Suggested Journal Articles
Ahmed, Q. A., Memish, Z. A., Allegranzi, B., Pittet, D., & WHO Global Patient Safety Challenge. (2006). Muslim health-care workers and alcohol-based handrubs. Lancet, 367 (9515), 1025-1027. doi:10.1016/S0140-6736(06)68431-6.
Ali, O. M., Milstein, G., & Marzuk, P. M. (2005). The imam’s role in meeting the counseling needs of muslim communities in the united states. Psychiatric Services (Washington, D.C.), 56 (2), 202-205. doi:10.1176/appi.ps.56.2.202.
al-Shahri, M. Z., & al-Khenaizan, A. (2005). Palliative care for muslim patients. The Journal of Supportive Oncology, 3 (6), 432-436.
Carter, D. J., & Rashidi, A. (2003). Theoretical model of psychotherapy: Eastern asian-islamic women with mental illness. Health Care for Women International, 24 (5), 399-413.
Carter, D. J., & Rashidi, A. (2004). East meets west: Integrating psychotherapy approaches for muslim women. Holistic Nursing Practice, 18 (3), 152-159.
Daneshpour, M. (1998). Muslim families and family therapy. Journal of Marital and Family Therapy, 24 (3), 355-368.
El-Hazmi, M. A. (2004). Ethics of genetic counseling–basic concepts and relevance to islamic communities. Annals of Saudi Medicine, 24 (2), 84-92.
El-Sendiony, M. F., & Al-Hussain, Z. (1983). Sharia in islamic therapies for the aged. Current Psychiatric Therapies, 22 , 249-251.
Gatrad, A. R., & Sheikh, A. (2001). Muslim birth customs. Archives of Disease in Childhood.Fetal and Neonatal Edition, 84 (1), F6-8.
Gatrad, R., & Sheikh, A. (2002). Palliative care for muslims and issues after death. International Journal of Palliative Nursing, 8 (12), 594-597.
Hassouneh-Phillips, D. (2003). Strength and vulnerability: Spirituality in abused american muslim women’s lives. Issues in Mental Health Nursing, 24 (6-7), 681-694.
Hathout, H. (2006). An islamic perspective on human genetic and reproductive technologies. Eastern Mediterranean Health Journal = La Revue De Sante De La Mediterranee Orientale = Al-Majallah Al-Sihhiyah Li-Sharq Al-Mutawassit, 12 Suppl 2 , S22-8.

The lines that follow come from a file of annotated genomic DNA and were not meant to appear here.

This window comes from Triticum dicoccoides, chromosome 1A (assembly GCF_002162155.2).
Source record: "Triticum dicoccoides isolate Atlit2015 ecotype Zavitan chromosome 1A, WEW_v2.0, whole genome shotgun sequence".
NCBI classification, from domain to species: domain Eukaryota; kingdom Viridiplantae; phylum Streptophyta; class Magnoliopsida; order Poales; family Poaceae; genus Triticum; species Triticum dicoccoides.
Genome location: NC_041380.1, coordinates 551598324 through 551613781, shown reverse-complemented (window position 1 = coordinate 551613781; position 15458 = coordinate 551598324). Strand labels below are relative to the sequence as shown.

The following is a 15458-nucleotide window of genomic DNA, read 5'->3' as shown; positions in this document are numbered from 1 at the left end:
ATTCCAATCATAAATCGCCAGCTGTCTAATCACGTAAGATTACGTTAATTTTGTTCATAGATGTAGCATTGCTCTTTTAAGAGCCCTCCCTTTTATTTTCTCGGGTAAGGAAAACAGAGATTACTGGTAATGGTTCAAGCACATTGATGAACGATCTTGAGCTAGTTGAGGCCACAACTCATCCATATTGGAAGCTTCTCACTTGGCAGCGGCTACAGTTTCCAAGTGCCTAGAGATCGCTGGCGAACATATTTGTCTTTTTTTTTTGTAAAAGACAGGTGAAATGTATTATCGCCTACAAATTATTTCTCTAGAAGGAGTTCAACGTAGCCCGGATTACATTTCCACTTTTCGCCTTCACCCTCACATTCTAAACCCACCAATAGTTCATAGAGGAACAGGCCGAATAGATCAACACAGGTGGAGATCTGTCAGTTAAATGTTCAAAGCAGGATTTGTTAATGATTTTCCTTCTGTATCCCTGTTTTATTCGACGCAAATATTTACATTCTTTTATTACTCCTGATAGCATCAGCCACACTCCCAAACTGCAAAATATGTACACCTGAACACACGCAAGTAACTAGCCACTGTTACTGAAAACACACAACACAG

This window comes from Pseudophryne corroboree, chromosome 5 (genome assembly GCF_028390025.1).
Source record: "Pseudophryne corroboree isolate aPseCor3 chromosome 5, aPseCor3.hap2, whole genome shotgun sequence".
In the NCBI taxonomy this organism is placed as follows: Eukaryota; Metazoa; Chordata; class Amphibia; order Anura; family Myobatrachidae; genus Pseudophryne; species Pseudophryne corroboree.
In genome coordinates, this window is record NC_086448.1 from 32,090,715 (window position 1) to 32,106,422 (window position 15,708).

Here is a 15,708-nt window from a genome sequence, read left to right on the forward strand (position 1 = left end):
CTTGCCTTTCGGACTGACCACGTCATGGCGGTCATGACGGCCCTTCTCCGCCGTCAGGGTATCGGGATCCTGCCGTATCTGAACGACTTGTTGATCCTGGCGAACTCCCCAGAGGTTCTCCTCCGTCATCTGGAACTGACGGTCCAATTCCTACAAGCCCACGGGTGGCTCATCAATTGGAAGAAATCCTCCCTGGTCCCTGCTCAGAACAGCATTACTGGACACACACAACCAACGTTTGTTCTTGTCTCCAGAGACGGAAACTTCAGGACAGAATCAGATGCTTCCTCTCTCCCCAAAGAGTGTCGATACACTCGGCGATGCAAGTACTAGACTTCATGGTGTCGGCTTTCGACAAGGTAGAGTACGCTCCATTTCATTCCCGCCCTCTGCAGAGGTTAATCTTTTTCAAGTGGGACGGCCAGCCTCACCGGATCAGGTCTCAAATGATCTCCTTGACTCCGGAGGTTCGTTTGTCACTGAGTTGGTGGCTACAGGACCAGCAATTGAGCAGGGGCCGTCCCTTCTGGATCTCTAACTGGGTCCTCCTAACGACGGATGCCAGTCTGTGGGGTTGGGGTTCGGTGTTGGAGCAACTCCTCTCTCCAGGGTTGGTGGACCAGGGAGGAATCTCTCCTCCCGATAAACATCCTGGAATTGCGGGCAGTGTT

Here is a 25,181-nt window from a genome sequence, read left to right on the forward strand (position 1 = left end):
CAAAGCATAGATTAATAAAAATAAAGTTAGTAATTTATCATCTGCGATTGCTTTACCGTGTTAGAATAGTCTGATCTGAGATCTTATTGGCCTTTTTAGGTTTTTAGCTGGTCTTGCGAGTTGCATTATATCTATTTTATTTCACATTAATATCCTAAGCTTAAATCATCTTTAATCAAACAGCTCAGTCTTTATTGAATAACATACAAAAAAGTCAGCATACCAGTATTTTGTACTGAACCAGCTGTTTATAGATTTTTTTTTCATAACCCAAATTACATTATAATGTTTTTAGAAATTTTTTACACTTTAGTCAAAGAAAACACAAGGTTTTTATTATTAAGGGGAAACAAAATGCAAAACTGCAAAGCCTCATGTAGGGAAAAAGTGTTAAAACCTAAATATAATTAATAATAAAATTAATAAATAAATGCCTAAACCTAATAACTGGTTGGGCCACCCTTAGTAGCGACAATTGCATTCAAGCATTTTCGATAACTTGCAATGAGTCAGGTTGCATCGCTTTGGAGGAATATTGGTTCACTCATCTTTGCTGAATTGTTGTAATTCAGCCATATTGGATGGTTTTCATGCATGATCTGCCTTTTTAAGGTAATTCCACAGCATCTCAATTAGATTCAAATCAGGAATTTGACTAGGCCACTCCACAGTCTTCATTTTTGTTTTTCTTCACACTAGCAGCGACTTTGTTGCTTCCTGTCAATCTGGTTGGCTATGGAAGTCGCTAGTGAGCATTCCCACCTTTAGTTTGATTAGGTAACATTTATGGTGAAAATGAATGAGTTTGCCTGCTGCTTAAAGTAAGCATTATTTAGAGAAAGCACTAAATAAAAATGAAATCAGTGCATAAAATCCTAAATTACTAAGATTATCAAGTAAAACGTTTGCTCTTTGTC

Hedayat, K. (2006). When the spirit leaves: Childhood death, grieving, and bereavement in islam. Journal of Palliative Medicine, 9 (6), 1282-1291. doi:10.1089/jpm.2006.9.1282
Hedayat, K. M., & Pirzadeh, R. (2001). Issues in islamic biomedical ethics: A primer for the pediatrician. Pediatrics, 108 (4), 965-971.
Hodge, D. R. (2005). Social work and the house of islam: Orienting practitioners to the beliefs and values of muslims in the united states. Social Work, 50 (2), 162-173.
Laird, L. D., Amer, M. M., Barnett, E. D., & Barnes, L. L. (2007). Muslim patients and health disparities in the UK and the US. Archives of Disease in Childhood, 92 (10), 922-926. doi:10.1136/adc.2006.104364
Lester, D. (2006). Suicide and islam. Archives of Suicide Research : Official Journal of the International Academy for Suicide Research, 10 (1), 77-97. doi:10.1080/13811110500318489
Miklancie, M. A. (2007). Caring for patients of diverse religious traditions: Islam, a way of life for muslims. Home Healthcare Nurse, 25 (6), 413-417. doi:10.1097/01.NHH.0000277692.11916.f3
Padela, A. I. (2007). Islamic medical ethics: A primer. Bioethics, 21 (3), 169-178. doi:10.1111/j.1467-8519.2007.00540.x
Porter, B. (2001). The muslim festival of eid ul-fitr at L’arche daybreak: A pattern and principles for common worship services in solidarity with those not of the majority faith. Journal of Pastoral Care, 55 (2), 197-200.
Pridmore, S., & Pasha, M. I. (2004). Psychiatry and islam. Australasian Psychiatry : Bulletin of Royal Australian and New Zealand College of Psychiatrists, 12 (4), 380-385. doi:10.1111/j.1440-1665.2004.02131.x
Quadri, K. H. (2004). Ethics of organ transplantation: An islamic perspective. Saudi Journal of Kidney Diseases and Transplantation : An Official Publication of the Saudi Center for Organ Transplantation, Saudi Arabia, 15 (4), 429-432.
Saha, N. (2007). The attitudes and practice of muslim patients using guttae medication during ramadan. Eye (London, England), 21 (6), 878-879. doi:10.1038/sj.eye.6702753
Sarhill, N., LeGrand, S., Islambouli, R., Davis, M. P., & Walsh, D. (2001). The terminally ill muslim: Death and dying from the muslim perspective. The American Journal of Hospice & Palliative Care, 18 (4), 251-255.
Simpson, J. L., & Carter, K. (2008). Muslim women’s experiences with health care providers in a rural area of the united states. Journal of Transcultural Nursing : Official Journal of the Transcultural Nursing Society / Transcultural Nursing Society, 19 (1), 16-23. doi:10.1177/1043659607309146
Aksoy, S (2001) A Critical Approach to the Current Understanding of Islamic Scholars on Using Cadaver Organs without Prior Permission. Bioethics 15(5-6):461-72 Retrieved 5/10/2008, 2008, from
( Note: online access limited; subscription required)